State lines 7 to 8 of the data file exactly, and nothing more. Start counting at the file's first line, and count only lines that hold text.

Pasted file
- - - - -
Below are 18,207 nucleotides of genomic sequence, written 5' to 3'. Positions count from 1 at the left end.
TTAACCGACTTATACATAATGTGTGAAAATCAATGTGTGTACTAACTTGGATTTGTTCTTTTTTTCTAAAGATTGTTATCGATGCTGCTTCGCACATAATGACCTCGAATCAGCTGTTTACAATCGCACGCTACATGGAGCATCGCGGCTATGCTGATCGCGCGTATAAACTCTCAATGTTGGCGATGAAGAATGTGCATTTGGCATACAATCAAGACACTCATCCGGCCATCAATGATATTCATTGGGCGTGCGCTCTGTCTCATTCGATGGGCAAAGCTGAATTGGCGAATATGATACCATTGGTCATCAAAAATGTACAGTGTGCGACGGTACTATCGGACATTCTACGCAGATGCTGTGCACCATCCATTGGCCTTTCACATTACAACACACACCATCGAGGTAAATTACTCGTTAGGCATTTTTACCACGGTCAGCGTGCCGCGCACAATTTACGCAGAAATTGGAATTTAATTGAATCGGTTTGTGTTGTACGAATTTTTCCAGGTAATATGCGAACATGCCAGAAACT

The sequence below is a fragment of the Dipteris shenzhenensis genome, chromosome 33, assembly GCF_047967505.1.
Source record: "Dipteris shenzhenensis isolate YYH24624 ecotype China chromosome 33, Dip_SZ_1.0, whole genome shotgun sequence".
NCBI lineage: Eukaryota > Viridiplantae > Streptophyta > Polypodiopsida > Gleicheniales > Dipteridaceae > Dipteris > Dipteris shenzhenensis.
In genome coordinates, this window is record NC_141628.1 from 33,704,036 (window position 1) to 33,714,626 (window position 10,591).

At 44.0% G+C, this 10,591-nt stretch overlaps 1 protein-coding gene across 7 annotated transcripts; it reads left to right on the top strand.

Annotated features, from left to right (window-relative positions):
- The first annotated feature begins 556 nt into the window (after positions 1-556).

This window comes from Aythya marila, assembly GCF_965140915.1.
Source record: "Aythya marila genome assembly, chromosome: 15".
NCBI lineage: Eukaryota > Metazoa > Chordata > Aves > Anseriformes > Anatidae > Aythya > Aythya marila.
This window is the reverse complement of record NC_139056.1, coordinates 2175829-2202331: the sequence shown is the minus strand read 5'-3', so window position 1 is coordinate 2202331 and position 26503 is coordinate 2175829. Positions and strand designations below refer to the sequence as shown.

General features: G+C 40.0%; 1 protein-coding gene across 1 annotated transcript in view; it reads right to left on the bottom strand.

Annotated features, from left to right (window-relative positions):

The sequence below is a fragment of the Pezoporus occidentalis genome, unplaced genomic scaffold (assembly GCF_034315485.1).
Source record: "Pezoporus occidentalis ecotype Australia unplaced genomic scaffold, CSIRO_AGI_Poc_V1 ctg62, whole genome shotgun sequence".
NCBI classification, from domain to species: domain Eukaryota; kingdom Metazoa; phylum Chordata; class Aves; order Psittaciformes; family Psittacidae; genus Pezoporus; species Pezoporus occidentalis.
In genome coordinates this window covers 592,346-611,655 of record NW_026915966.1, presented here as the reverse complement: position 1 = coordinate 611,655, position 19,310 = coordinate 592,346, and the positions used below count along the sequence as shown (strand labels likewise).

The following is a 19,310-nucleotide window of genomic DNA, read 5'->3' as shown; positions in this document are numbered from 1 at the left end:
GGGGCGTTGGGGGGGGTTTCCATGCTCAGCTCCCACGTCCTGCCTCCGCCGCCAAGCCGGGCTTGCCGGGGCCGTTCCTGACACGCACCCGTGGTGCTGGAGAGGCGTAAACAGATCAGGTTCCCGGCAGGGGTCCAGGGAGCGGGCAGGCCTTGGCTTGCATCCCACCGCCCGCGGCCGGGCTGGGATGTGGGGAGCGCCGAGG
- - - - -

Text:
At 44.0% G+C, this 10,591-nt stretch overlaps 1 protein-coding gene across 7 annotated transcripts; it reads left to right on the top strand.

Annotated features, from left to right (window-relative positions):